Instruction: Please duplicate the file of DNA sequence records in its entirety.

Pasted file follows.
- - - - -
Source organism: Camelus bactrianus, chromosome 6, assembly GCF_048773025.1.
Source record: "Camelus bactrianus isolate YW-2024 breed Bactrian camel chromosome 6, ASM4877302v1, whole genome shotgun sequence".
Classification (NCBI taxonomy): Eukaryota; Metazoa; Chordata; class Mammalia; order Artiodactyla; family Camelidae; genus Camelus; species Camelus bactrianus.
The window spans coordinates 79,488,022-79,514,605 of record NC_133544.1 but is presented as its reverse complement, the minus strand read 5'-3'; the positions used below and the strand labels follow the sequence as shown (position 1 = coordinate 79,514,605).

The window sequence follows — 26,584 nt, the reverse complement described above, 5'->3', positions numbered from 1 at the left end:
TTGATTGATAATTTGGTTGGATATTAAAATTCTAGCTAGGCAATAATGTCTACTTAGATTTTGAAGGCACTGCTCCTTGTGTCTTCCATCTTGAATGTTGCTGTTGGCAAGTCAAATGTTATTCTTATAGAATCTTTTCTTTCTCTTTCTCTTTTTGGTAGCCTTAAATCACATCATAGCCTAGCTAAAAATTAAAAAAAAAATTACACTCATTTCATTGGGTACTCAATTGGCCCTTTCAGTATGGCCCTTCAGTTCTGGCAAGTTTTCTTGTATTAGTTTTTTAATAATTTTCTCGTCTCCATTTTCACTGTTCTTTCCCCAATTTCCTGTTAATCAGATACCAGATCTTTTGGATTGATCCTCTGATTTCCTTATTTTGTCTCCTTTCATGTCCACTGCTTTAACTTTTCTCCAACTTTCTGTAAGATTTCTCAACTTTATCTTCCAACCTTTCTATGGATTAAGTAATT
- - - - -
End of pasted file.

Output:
Source organism: Camelus bactrianus, chromosome 6, assembly GCF_048773025.1.
Source record: "Camelus bactrianus isolate YW-2024 breed Bactrian camel chromosome 6, ASM4877302v1, whole genome shotgun sequence".
Classification (NCBI taxonomy): Eukaryota; Metazoa; Chordata; class Mammalia; order Artiodactyla; family Camelidae; genus Camelus; species Camelus bactrianus.
The window spans coordinates 79,488,022-79,514,605 of record NC_133544.1 but is presented as its reverse complement, the minus strand read 5'-3'; the positions used below and the strand labels follow the sequence as shown (position 1 = coordinate 79,514,605).

The window sequence follows — 26,584 nt, the reverse complement described above, 5'->3', positions numbered from 1 at the left end:
TTGATTGATAATTTGGTTGGATATTAAAATTCTAGCTAGGCAATAATGTCTACTTAGATTTTGAAGGCACTGCTCCTTGTGTCTTCCATCTTGAATGTTGCTGTTGGCAAGTCAAATGTTATTCTTATAGAATCTTTTCTTTCTCTTTCTCTTTTTGGTAGCCTTAAATCACATCATAGCCTAGCTAAAAATTAAAAAAAAAATTACACTCATTTCATTGGGTACTCAATTGGCCCTTTCAGTATGGCCCTTCAGTTCTGGCAAGTTTTCTTGTATTAGTTTTTTAATAATTTTCTCGTCTCCATTTTCACTGTTCTTTCCCCAATTTCCTGTTAATCAGATACCAGATCTTTTGGATTGATCCTCTGATTTCCTTATTTTGTCTCCTTTCATGTCCACTGCTTTAACTTTTCTCCAACTTTCTGTAAGATTTCTCAACTTTATCTTCCAACCTTTCTATGGATTAAGTAATT